Posted by: Dr. Tyrone A. Holmes | September 19, 2008

Improve Your Cycling Performance with Periodization: Part 1

       Back in August, I wrote several posts with tips and suggestions for improving your performance as a cyclist.  The 3 posts focused on training, nutrition and recovery.  In my next few posts, I will introduce the concept of periodization and describe how you can used this advanced training technique to become a much stronger and faster cyclist.

Periodization is the process of dividing an annual training plan into specific time blocks, where each block has a particular objective and provides the body with different types of stress.  This creates some periods of training that are harder and some that are easier (to allow for recovery).  It also facilitates the development of different energy systems during various phases of training (e.g., aerobic, anaerobic, creatine phosphate).  Most importantly, periodization is the most effective way to facilitate the training effect. The training effect consists of changes in your cardiopulmonary and muscular systems that result in greater endurance on the bike. There are 3 basic principles of periodization.  I’ll discuss the first principle here and the other two in subsequent posts:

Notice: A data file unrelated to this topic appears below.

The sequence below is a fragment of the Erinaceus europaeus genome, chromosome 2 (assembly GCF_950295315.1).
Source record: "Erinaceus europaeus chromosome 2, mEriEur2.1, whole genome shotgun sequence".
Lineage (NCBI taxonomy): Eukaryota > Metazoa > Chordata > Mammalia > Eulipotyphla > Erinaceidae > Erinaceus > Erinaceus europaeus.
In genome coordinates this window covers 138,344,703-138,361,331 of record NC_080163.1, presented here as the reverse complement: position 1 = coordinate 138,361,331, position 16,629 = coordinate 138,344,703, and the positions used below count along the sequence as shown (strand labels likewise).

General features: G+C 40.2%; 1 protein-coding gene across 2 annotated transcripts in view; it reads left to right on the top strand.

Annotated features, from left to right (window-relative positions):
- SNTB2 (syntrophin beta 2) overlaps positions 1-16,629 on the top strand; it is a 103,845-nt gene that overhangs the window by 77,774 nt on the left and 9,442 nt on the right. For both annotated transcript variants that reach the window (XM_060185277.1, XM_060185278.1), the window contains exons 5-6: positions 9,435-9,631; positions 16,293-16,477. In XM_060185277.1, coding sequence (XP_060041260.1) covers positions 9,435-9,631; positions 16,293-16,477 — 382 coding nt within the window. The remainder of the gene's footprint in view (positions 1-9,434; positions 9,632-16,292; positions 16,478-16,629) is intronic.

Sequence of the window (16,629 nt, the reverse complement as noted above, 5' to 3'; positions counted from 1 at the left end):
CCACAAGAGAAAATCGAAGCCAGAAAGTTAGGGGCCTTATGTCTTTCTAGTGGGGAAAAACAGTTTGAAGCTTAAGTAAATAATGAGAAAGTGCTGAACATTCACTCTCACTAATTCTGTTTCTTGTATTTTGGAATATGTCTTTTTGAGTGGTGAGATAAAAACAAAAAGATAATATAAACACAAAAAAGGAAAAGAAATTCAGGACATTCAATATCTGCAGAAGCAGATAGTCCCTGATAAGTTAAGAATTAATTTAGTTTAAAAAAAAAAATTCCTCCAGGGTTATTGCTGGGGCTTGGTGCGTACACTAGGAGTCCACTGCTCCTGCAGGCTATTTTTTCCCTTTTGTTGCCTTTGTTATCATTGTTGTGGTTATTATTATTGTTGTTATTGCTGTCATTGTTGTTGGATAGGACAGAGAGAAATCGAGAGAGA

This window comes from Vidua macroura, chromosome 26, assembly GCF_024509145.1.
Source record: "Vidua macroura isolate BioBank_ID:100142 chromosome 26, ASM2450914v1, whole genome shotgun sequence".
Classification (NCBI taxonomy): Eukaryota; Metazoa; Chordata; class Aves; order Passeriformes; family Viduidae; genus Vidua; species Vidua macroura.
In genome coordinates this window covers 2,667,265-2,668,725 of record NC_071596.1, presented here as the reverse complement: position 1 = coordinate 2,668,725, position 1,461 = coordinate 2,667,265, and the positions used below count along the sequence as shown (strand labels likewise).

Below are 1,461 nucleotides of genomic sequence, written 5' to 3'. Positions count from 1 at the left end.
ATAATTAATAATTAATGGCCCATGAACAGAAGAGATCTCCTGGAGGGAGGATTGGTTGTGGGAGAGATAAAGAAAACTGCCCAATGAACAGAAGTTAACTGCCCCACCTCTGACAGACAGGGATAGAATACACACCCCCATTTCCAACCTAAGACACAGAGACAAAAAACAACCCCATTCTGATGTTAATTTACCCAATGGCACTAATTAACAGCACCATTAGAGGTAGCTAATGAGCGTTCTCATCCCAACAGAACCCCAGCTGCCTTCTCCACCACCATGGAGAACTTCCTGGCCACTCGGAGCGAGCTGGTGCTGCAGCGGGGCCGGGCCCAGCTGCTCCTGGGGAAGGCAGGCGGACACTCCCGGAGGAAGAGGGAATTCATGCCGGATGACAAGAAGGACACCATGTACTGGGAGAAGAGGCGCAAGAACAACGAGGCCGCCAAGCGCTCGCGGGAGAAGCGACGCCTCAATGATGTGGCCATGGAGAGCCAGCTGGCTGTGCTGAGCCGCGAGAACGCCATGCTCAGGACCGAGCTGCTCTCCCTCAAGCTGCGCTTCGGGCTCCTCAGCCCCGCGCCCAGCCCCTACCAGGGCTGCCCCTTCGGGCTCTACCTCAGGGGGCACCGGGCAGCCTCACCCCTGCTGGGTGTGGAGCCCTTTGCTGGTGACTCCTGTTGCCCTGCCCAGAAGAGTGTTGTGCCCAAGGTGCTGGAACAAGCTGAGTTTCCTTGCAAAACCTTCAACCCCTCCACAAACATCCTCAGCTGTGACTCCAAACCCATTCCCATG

The primary goal of periodization is to prepare the body for peak performance at a designated time of year.  Want to ride a fast century?  Finish in the top 10 at a local road race?   Participate in a long charity ride?  Perhaps your goal is to set a personal best in your state time trial championships.  A periodized training program is the most effective way to achieve your goals because it allows you to gradually enhance your cycling performance so that you are strongest at the time of your most important events.  For example, if want to be able to finish a 125 mile event in late June, you can develop an annual training plan that allows you to peak at the beginning of summer.  If you have several key events during the season you can design a plan that allows for multiple peaks over a period of several months (I will provide you with sample training plans in future posts).

NEXT POST – September 24, 2008:

Improve Your Cycling Performance with Periodization: Part 2


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